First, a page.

When I refused to budge, it floated away from me, across the room and over to the wardrobe. Her mannerisms became more pronounced, to the point that parts of her appeared almost solid. Something about her seemed vaguely familiar, and I remembered the single Grey Lady who had often hovered near me during my time here. Was it the same one? She gestured to the wardrobe with what looked like arms.
“What?” I snapped, out of fear and impatience. “What do you want from me?” But she merely stood there beside the wardrobe, reaching for it again and again with hands that couldn’t touch. “You want me to . . . what? Open that?” As she pulled more and more insistently at the wardrobe’s door handle, her misty hands actually became firm enough to look like fingers.
I cast a long look out the door and at the other balcony. No sign of anyone yet— not so much as a flicker of light or a shadow of movement. Surely there was time to see what the Grey Lady was so desperate to show me. I felt a brief pang of conscience as I remembered my promise to Asheroth. “Stay right here,” he’d told me.
But when had I ever done as he asked?
I stepped around the four poster bed and approached the creature hesitantly. “All right,” I told her. “I’ll open it, just stand back.” I didn’t want any part of her touching me. I remembered walking through her once before, and it had been almost pleasantly cool, but tonight was full of dangers and darkness. I didn’t want any contact with the creatures of the Dark Realms.
She obeyed, and the wooden door, ornate with carvings, creaked slowly open. Nothing hung on the clothes rod, and most of the shelves were empty. A mirror ran the full length of the back of one of the doors, and for a moment my own reflection startled me. A pale girl with violet shadows under her eyes stared back at me, her dark hair wild and tangled, wearing clothes that hung too loosely on her body. It had been so long since I’d stopped to look at myself. I almost didn’t know who I was.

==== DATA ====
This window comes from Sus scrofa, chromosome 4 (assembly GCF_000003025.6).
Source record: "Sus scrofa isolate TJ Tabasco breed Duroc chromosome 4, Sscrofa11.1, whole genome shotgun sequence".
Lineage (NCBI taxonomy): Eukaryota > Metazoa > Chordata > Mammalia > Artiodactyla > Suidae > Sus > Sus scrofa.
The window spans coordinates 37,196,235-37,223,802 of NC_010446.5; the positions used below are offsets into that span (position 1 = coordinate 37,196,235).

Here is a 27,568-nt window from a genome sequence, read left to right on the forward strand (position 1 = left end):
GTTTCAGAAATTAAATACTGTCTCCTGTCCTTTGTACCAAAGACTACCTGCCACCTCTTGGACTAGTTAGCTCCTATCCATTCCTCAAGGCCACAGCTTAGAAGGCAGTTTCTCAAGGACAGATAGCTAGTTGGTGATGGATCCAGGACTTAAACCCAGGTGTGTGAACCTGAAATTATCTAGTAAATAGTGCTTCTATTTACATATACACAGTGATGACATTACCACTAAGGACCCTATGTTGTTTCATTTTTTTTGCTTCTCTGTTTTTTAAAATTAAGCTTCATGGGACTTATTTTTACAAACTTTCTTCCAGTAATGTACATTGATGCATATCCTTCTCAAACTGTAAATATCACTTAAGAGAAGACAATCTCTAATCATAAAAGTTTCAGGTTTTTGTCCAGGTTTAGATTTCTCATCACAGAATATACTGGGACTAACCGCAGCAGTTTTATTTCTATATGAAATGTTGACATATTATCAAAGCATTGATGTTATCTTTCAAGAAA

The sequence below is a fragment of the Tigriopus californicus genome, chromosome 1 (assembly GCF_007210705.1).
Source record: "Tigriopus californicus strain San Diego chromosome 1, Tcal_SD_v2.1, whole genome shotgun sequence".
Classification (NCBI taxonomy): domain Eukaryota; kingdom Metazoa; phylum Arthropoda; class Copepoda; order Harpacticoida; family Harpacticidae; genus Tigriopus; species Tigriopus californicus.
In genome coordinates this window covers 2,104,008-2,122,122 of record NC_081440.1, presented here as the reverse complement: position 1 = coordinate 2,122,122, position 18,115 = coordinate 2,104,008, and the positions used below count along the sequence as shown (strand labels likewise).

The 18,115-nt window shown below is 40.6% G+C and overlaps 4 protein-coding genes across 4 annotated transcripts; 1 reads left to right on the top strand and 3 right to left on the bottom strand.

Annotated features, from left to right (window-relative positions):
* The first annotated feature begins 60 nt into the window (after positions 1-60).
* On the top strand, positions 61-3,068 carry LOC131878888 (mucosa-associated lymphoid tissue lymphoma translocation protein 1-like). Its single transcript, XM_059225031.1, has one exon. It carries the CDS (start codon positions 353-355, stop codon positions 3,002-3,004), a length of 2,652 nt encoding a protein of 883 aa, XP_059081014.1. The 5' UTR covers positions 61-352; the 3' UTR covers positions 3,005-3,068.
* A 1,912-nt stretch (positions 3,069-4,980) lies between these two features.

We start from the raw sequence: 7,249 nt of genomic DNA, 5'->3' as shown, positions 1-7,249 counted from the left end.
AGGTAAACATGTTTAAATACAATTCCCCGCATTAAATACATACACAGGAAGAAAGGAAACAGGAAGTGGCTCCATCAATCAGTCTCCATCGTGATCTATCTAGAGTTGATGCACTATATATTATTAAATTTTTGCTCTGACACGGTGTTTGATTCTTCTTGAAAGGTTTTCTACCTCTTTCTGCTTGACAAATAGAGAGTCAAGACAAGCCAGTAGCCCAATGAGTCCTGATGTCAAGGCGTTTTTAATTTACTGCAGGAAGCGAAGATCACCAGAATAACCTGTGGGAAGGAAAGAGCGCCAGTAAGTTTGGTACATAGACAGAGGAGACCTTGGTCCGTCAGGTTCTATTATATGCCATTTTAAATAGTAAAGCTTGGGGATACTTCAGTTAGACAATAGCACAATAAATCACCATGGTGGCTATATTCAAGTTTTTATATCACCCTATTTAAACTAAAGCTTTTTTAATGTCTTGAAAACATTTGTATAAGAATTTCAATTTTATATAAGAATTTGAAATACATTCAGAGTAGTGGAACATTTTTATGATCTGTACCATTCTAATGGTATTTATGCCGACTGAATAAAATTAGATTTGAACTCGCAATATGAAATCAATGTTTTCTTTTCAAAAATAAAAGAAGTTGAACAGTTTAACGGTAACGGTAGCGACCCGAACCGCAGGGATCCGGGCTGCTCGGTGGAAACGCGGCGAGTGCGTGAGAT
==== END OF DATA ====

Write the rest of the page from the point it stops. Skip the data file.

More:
The Grey Lady appeared at my shoulder in the mirror, her soft moan making me jump. She indicated the upper most shelf of the wardrobe. It was the only one that had anything on it. Unnerved by her closeness, I quickly reached up and felt for the object, my hand landing on something soft but smooth.
Leather. There was a pile of leather up there. A growing excitement made me rip down the bundle with both hands.
Black leather, a garment of some kind. I wanted to weep with relief. Instead I held it close to my heart like I would a frightened baby, because I knew what it was now. Ethan’s jacket. The jacket he had given me so very long ago, the very one he had buttoned me into when we’d been attacked by Asheroth and his minions. The battle armor that had saved my life many times, that I thought had been lost to me forever.